Conductor: Yannick Nézet-Séguin
Gabriela Lena Frank: Concertino Cusqueño
Ravel: Piano Concerto in G Major - Jean-Yves Thibaudet
Stravinsky: The Rite of Spring
Succeeding in making a good impression the first time out is of course of paramount importance, but then comes the challenge of at least sustaining, even surpassing it the second time around. Because there is always room for improvement, right? That's one of the reasons I was so much looking forward to hearing Yannick Nézet-Séguin conduct the Philadelphia Orchestra again at Carnegie Hall on Friday night after attending his memorable debut in the prestigious concert hall earlier this season.
Stravinsky's The Rite of Spring may seem very far from Verdi's Requiem, but both have a grand theatricality to them that seems just perfectly suited for the youthful energy and thoughtful musicianship of the orchestra's new music director. So let's see. And since Jean-Yves Thibaudet playing Ravel's Piano Concerto in G Major was going to add some sophisticated French flair to the evening, all seemed to fall into place for a well-deserved enjoyable evening for my friend Linden and me.
The first piece on the program was Gabriela Lena Frank's Concertino Cusqueño, a short and pleasant movement that successfully matches Peruvian culture, with the first few notes of a religious tune, and Benjamin Britten, with the opening notes of his violin concerto. Composed with the Philadelphia Orchestra's appointment of Yannick Nézet-Séguin in mind, the result is earthy and elegant, both qualities being brightly enhanced by the totally committed treatment the score received from the orchestra.
Ravel's Piano Concerto in G Major brazenly flaunts its composer's love for jazz via a myriad of more or less conspicuous details and is for sure a breath of fresh air in the piano concerto répertoire. And who could better embody the French's love for American jazz than man of the world and pianist extraordinaire Jean-Yves Thibaudet? Well-known for his fierce talent and boundless versatility, he was the perfect interpreter for a piece that requires the technical skills of a classical virtuoso and the organic coolness of a jazz cat. Definitely in tune in every possible way, orchestra and soloist were clearly having a ball, which resulted in an endlessly fun ride for all.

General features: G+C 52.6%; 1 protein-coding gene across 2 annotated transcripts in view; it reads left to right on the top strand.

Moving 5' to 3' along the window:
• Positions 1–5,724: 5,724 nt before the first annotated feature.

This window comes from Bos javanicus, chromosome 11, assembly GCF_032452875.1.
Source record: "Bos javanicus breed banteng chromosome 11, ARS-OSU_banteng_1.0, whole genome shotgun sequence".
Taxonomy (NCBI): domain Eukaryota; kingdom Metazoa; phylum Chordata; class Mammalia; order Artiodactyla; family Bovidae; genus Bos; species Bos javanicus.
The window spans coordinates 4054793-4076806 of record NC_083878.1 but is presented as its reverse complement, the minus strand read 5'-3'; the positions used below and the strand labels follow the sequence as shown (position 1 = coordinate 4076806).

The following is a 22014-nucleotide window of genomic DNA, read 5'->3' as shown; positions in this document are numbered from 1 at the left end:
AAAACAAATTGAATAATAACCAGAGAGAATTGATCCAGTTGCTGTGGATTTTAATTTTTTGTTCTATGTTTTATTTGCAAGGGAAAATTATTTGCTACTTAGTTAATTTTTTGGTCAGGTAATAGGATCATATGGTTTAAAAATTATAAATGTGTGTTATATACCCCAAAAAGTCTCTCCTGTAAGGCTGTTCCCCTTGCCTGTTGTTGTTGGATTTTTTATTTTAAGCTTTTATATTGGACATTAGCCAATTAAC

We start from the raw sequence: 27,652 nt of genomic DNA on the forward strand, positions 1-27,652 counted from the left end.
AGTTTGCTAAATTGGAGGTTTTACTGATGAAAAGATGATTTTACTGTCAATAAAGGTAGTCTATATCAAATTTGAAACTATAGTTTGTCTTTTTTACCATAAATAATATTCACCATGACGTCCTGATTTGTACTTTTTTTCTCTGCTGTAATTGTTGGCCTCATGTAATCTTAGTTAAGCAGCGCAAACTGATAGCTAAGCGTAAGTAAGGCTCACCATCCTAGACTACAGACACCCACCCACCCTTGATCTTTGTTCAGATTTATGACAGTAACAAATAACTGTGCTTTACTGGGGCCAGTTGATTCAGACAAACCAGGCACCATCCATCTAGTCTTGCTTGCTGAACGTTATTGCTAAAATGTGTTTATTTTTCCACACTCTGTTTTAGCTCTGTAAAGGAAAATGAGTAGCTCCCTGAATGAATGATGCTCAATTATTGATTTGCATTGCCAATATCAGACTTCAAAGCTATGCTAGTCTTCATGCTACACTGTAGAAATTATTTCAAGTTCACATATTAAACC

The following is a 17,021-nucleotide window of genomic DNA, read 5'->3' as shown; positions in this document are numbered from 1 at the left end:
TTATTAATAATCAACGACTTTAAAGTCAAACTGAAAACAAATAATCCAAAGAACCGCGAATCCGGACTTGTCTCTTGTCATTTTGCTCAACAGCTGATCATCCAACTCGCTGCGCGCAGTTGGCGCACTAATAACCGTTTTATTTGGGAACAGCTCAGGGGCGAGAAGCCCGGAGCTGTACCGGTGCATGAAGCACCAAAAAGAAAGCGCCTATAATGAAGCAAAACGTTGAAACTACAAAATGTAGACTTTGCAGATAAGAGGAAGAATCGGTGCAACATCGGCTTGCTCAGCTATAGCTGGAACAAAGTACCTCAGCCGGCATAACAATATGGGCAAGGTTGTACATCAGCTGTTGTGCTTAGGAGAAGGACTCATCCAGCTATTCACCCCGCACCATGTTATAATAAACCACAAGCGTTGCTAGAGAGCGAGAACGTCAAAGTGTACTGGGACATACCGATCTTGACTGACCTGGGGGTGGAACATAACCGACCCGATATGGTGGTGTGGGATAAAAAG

Even as it is about to reach the ripe old age of 100, Stravinsky's Rite of Spring still amazes by its freshness and radicalism. And chances are that 100 years from now, it will still be heralded as a composition of unique transformative power. Any chance of hearing it in a concert hall is a true gift, and Yannick Nézet-Séguin and the Philadelphia Orchestra made sure to rise up to the daunting challenge by making the work come vibrantly alive, from the ferocious violin attacks to the resounding timpani outbursts. The impeccably polished, boldy primitive sounds coming from the stage magnificently highlighted the novelty of the work and created a flamboyantly colorful performance of it. The quieter moments were not forgotten either, and rose with all due delicacy and eeriness, surreptitiously hinting at the revolutionary musical explosion they were part of.
The ovation was so long and heart-felt that it earned us an encore that could not have been more appropriate: An arrangement of Stravinsky’s "Pastorale", which Leopold Stokowski wroted for the Philadelphia Orchestra. A lovely trip to memory lane for the orchestra as well as a delightful tribute to the composer's eclectic talent.
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